Also, I have a massive revision to do, and fun little story project, so let’s talk about those!


A picture of lovely Japan, until the actual Japan post happens.


The Revision

Monster Middle Grade continues its sloooooow evolution into readable book-form. A part of me doesn’t want to talk about this, because I think there’s sometimes this expectation that book-writing should be a straightforward flash of inspiration, a flurry of passionate writing in a garret, some careful revision, and then you churn out a tidy book a year, and it’s lovely, and the characters are all perfectly evolved, and the plot has no holes, and the world-building is neither too much nor too little.

And if that doesn’t happen, there must be something wrong with you, or you’re a bad writer, or whatever. And the thing is, some writers do manage to put out an excellent book every year, and keep up the appearance of having everything under control (which is very cool, and I admire them for that greatly).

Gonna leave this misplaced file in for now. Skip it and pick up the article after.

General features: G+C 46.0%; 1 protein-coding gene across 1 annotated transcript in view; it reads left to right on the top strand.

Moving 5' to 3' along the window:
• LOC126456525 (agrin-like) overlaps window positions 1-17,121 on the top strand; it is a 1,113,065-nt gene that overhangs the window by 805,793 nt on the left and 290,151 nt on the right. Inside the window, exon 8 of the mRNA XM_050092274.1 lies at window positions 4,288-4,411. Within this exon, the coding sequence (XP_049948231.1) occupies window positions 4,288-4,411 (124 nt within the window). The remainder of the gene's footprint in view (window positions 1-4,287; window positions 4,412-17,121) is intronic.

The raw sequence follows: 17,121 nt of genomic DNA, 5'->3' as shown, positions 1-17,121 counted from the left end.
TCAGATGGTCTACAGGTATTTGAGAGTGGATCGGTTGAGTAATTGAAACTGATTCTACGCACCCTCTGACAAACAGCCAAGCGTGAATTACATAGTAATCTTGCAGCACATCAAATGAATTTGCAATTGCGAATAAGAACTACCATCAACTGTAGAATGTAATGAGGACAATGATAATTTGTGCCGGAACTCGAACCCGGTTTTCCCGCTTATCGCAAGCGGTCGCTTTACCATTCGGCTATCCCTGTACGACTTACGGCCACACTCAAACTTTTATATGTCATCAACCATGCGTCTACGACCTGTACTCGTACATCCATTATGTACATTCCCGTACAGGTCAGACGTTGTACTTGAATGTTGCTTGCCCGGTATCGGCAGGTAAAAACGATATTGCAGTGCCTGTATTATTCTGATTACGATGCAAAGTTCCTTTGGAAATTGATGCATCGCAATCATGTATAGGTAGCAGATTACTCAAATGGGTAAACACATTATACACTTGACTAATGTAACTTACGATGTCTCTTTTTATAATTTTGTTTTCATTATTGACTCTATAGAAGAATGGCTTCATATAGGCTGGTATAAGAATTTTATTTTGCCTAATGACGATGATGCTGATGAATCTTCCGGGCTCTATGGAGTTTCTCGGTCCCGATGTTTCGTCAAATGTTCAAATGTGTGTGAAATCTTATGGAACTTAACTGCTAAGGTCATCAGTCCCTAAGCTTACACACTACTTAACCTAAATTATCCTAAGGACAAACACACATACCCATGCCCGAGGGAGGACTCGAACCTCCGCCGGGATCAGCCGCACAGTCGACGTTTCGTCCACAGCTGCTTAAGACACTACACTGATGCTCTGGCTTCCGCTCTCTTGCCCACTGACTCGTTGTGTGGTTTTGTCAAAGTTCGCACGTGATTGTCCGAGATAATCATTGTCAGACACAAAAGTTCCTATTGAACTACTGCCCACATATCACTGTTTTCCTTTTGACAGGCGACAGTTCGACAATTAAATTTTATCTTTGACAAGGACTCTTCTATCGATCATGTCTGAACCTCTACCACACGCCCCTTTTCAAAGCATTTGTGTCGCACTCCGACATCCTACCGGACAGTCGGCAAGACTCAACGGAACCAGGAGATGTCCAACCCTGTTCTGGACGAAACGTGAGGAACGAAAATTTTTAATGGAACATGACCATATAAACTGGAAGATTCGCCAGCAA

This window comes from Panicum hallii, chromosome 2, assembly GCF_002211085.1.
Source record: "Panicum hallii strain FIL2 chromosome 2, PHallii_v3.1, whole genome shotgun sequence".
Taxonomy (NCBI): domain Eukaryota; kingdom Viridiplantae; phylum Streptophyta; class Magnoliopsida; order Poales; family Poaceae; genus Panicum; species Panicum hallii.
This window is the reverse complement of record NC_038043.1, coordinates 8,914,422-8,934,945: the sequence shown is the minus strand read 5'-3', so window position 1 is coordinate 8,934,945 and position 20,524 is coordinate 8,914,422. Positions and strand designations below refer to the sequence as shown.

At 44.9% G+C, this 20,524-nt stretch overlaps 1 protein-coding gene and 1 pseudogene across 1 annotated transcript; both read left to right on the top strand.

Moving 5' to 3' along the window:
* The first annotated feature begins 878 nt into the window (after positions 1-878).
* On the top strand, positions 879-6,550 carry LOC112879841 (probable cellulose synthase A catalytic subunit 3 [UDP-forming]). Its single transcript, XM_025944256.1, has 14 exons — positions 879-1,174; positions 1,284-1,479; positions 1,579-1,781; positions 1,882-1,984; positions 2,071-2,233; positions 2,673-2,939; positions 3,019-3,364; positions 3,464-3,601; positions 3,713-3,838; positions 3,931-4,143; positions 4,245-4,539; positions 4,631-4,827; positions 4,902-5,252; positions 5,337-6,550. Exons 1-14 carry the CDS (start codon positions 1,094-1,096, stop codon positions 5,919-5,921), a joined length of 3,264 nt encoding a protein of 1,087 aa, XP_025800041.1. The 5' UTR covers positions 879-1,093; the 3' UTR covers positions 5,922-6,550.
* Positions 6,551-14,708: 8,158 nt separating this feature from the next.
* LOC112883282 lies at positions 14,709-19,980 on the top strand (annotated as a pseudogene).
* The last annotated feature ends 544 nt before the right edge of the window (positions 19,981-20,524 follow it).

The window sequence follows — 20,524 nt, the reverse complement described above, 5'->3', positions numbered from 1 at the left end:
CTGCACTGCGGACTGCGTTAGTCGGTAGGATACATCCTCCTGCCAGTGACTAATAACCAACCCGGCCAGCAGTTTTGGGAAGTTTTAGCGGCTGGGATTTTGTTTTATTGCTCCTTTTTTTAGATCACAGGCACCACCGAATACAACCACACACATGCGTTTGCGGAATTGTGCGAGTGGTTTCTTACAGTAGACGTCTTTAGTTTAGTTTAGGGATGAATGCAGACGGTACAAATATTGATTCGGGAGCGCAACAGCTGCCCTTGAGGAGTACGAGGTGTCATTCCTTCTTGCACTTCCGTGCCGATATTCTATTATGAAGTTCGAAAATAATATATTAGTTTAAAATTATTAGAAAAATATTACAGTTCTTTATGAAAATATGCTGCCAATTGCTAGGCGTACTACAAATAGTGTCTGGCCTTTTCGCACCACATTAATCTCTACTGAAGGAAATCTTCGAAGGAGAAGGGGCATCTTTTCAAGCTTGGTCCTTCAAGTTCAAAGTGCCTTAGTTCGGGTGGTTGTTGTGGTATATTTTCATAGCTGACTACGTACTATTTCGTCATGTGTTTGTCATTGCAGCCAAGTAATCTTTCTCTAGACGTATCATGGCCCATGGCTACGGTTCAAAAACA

But once you meet other writers and get a peek behind the scenes, you realise that book-writing is almost never tidy and appearances can be gravely misleading. Some books are messy and bursting at the seams. Some books – probably some of your very favourites – didn’t only take 1-2 drafts to get right. Maybe they took 3-4 drafts. Maybe they took 10 drafts or 15 drafts or 20 drafts, and the writer despaired many times, and doubted they were up for the task, and questioned whether the book would ever work the way it worked in their head, or whether they should become a Yak-herder in Nepal.

So, thats where I am right now. But I’m also determined to do this, and if your book or piece of music or whatever you’re working on is taking a long time to click, I would say that’s ok, and you’re ok, and you’re growing an entire world, and that takes time. If people outside of the working process don’t understand, that’s on them.